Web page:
As a devout Protestant Rembrandt was very familiar with the Bible and he penetrated right to the heart of his religious subjects, adhering closely to the text, bringing out the deep inner meaning of the events he depicted and never failing to reveal the genuine humanity of the biblical figures, bringing to them his profound psychological insight. See, for instance, his monumental picture Return of the Prodigal Son (1666-9, Hermitage Museum, St Petersburg) and Bathsheba Holding King David's Letter (1654, Louvre, Paris).
From the very start, he demonstrated a natural talent for portraiture. In 1631 he had left Leyden, where he was born the son of a miller and a baker's daughter, for the busy trading centre of Amsterdam and shortly after made his reputation with his first large-scale group portrait The Anatomy Lesson of Dr. Nicolaes Tulp (1632, Mauritshuis, The Hague). The painting's forceful composition, in which the figures loom out of a dark background, and its dramatic, direct presentation of the scene indicate the influence of his master Pieter Lastmann who had worked in Italy. Rembrandt's treatment of these figures as a tense, closely-knit group sets this painting apart from other, often dull, contemporary guild portraits. (For more on Rembrandt's dramatic painting technique, see Tenebrism and the Italian tendency known as Caravaggism 1600-50, both of which were strong influences on his work.)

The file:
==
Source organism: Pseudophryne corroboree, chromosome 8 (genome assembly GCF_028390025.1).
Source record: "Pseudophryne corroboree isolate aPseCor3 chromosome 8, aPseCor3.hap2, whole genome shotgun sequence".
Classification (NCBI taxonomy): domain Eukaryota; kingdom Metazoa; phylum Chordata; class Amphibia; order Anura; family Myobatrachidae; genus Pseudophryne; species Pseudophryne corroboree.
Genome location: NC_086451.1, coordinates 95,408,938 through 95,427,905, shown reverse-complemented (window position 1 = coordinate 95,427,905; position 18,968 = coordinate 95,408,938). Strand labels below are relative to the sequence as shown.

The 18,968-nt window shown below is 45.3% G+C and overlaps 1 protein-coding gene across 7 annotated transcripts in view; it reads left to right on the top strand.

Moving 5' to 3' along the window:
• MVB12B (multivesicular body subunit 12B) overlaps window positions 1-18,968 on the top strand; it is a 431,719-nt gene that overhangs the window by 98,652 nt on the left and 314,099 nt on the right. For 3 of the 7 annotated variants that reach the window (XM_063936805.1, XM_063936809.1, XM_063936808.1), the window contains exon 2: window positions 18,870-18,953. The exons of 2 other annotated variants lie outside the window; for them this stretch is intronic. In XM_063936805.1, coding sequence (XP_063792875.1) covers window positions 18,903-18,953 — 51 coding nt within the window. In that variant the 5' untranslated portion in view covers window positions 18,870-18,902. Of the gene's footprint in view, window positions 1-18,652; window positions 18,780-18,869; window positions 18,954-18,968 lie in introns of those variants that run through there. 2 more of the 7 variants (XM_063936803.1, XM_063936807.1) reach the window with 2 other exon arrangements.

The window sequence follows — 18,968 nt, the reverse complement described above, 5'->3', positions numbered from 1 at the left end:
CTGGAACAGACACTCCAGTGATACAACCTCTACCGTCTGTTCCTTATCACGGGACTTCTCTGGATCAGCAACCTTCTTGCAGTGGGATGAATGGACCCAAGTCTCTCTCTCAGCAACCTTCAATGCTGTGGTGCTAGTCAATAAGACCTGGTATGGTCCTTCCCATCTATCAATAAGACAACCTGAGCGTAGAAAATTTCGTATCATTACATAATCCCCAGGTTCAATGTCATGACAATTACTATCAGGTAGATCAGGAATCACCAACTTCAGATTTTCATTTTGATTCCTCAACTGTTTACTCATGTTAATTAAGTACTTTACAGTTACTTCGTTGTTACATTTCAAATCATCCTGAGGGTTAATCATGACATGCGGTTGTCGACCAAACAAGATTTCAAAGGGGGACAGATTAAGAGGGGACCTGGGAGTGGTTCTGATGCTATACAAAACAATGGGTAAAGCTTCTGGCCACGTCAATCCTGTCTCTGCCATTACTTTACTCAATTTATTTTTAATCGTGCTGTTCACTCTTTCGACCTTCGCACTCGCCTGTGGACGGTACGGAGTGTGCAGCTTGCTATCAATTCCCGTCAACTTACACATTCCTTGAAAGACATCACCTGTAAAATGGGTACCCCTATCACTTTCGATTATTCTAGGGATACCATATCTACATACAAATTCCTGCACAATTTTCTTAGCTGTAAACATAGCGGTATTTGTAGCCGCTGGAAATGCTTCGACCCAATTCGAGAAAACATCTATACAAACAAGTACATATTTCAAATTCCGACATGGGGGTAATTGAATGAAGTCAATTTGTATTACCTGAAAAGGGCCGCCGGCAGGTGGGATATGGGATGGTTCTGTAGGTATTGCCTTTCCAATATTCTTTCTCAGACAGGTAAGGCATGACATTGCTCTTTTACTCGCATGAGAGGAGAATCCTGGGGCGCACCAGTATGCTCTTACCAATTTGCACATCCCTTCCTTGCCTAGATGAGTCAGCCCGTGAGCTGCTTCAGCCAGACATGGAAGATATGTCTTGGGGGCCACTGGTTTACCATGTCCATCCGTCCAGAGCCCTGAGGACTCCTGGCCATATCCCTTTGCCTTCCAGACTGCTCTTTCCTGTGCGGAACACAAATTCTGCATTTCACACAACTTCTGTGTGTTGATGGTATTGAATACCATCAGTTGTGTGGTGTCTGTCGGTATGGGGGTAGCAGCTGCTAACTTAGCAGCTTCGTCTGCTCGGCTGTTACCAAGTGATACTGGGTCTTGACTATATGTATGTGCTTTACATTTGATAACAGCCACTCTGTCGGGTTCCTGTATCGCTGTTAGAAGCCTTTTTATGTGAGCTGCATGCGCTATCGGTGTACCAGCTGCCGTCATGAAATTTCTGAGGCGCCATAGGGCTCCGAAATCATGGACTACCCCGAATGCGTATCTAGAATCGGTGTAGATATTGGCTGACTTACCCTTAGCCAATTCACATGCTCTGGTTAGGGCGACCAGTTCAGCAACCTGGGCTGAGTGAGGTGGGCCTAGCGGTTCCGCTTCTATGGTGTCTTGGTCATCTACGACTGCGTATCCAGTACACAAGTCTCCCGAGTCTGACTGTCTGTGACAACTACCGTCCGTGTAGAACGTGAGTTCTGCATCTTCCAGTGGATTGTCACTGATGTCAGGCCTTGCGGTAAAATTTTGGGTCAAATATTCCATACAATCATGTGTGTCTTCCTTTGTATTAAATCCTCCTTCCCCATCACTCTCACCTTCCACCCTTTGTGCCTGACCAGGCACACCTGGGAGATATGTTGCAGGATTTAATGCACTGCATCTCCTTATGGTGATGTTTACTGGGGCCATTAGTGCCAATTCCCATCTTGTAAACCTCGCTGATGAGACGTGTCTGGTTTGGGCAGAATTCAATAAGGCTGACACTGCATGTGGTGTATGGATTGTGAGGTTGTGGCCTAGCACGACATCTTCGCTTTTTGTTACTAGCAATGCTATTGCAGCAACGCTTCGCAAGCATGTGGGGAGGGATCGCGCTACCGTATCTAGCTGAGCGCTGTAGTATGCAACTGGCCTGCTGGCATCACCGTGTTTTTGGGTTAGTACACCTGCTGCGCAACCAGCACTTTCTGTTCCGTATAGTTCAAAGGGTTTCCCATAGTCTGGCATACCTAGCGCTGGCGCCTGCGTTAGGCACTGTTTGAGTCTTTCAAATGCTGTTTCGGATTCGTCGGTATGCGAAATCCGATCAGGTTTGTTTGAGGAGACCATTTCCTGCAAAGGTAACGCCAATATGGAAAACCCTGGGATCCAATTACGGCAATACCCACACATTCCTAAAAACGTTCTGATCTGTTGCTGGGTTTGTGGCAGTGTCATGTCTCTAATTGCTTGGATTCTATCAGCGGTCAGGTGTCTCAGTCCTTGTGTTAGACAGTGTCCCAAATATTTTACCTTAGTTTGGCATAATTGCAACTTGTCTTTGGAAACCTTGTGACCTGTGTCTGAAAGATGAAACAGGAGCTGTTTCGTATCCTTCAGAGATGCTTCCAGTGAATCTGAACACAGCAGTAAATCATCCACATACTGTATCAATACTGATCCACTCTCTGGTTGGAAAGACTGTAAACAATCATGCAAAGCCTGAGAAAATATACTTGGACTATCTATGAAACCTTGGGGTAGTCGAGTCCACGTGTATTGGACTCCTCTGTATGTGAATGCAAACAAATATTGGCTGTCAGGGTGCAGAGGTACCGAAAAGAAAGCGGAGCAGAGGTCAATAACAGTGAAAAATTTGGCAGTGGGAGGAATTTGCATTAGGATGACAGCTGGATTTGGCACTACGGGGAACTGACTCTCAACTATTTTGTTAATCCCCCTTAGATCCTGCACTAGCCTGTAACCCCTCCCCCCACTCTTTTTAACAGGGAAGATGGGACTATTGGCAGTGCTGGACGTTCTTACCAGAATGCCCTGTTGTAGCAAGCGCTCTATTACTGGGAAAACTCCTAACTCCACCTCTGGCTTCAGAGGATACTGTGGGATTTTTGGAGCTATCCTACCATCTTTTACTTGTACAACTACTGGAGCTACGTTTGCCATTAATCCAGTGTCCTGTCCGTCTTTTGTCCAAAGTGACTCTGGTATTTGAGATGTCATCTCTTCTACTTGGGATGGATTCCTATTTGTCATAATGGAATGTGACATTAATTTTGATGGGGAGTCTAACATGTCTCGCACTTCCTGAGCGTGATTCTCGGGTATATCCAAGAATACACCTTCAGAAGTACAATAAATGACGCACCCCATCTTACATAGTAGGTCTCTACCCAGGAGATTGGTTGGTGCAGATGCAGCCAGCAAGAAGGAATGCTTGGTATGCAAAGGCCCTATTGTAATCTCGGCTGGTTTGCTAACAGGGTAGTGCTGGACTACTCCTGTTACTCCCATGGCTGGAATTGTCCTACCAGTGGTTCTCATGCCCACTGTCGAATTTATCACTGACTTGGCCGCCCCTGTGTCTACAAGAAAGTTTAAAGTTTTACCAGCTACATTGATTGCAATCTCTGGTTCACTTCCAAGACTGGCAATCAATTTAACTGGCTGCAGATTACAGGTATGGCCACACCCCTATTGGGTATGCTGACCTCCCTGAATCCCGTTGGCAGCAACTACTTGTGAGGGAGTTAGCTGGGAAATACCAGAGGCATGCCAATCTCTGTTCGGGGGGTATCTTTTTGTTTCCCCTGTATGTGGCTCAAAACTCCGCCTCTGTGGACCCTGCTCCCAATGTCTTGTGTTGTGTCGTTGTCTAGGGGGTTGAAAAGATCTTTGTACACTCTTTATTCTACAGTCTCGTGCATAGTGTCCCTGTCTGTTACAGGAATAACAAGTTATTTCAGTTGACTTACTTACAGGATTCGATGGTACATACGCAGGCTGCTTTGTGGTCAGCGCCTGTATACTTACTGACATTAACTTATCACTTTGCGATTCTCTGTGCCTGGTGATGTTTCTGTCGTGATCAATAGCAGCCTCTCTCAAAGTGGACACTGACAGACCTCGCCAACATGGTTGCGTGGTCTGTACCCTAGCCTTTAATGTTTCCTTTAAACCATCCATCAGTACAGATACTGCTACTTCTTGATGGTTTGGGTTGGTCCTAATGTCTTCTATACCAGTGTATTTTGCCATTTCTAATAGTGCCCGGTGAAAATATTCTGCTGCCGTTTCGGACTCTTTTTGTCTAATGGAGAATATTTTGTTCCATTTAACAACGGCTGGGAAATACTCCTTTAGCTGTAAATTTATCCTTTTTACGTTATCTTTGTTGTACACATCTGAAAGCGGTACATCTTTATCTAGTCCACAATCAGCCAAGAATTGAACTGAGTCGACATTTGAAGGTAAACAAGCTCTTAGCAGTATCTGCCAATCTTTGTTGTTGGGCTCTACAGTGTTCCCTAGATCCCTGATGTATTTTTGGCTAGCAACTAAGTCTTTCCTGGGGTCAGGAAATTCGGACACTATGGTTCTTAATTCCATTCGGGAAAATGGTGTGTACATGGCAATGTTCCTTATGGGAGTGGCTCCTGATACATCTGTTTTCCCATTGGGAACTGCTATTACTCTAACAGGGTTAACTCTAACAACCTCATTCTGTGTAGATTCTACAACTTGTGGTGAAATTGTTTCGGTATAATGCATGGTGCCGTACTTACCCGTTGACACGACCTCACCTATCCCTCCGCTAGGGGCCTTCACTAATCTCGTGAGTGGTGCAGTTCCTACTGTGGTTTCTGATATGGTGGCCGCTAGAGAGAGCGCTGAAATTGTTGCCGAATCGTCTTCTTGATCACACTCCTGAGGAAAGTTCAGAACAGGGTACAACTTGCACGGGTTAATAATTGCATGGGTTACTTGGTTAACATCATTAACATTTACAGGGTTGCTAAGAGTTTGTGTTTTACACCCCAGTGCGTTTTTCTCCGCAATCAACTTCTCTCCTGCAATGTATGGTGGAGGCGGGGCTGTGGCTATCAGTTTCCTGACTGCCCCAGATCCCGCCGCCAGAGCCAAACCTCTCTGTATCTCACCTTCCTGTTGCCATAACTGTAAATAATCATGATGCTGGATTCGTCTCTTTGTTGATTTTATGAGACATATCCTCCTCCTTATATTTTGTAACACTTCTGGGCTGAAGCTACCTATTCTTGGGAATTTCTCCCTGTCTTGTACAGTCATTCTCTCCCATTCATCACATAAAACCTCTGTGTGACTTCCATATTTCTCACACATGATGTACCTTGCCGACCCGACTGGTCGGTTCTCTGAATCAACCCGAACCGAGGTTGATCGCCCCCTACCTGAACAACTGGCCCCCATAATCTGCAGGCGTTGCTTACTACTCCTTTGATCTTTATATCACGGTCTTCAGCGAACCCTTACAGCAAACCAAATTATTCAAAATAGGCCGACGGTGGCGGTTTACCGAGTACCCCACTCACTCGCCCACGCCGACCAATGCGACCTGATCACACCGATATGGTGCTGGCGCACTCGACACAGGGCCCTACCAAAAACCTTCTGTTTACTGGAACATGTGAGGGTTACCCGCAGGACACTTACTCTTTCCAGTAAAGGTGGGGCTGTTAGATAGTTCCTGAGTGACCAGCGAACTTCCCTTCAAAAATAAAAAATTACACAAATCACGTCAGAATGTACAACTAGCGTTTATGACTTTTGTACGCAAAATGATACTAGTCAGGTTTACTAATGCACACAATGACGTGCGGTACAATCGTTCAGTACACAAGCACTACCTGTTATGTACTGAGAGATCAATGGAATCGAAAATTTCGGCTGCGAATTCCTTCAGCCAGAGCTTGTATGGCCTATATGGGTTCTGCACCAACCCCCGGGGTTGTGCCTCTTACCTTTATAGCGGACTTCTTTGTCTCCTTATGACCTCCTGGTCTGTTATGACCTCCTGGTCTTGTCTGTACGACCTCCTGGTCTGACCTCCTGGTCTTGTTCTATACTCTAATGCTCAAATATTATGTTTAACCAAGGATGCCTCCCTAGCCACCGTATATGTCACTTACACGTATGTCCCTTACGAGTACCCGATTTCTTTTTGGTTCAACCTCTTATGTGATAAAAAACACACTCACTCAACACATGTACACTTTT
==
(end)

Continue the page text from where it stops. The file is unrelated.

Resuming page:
From now until its climax at the end of the decade Rembrandt's fame increased and simultaneously with professional success came a rapid rise in his social position, through marriage to Saskia van Uylenburg, a member of a wealthy patrician family. Rembrandt bought a house and indulged his extravagant collector's taste for bizarre objects.
After Saskia died in 1642, objections to Rembrandt's increasing use of chiaroscuro and to his departure from tradition in the composition of his great group portrait the Company of Captain Frans Banning Cocq - commonly known as The Night Watch (1642, Rijksmuseum, Amsterdam) - contributed to a decline in his popularity with the public. He fell into debt and 14 years later, in 1656, was declared bankrupt. His house was sold and his collection put up for auction. Only the help of his new life companion, Hendrickje Stoffels, and his son Titus saved him from complete ruin, but both died before him and he lived, a lonely man, to the age of sixty-three.
During his middle years after Saskia's death Rembrandt turned to religious art, to landscapes and to studies of the Jews of his neighbourhood, many of which he used in his Bible scenes. His contact with nature resulted in a large number of drawings and etchings of the Dutch countryside in which he developed a 'shorthand' method of recording his impressions which contrasts strikingly with the frequently Baroque manner of his painted landscapes.
Rembrandt's later work acquired that natural simplicity, profundity and psychological penetration for which he is renowned and revered. His Night Watch of 1642 marks the shift towards his late style; in this painting he broke with the conventions of group portraiture in subordinating some of the individual figures in the interests of a more dramatic and unified composition. Rembrandt chooses the moment when the drum sounds the call to arms and the company of burghers surge forward from all sides to join their leaders. In this way, he transforms a static group portrait into an animated assembly. Another outstanding group portrait is Syndics of the Cloth-Makers Guild (The Staalmeesters) (1662, Rijksmuseum, Amsterdam). This commission was awarded to Rembrandt after his bankruptcy, indicating the respect he still commanded.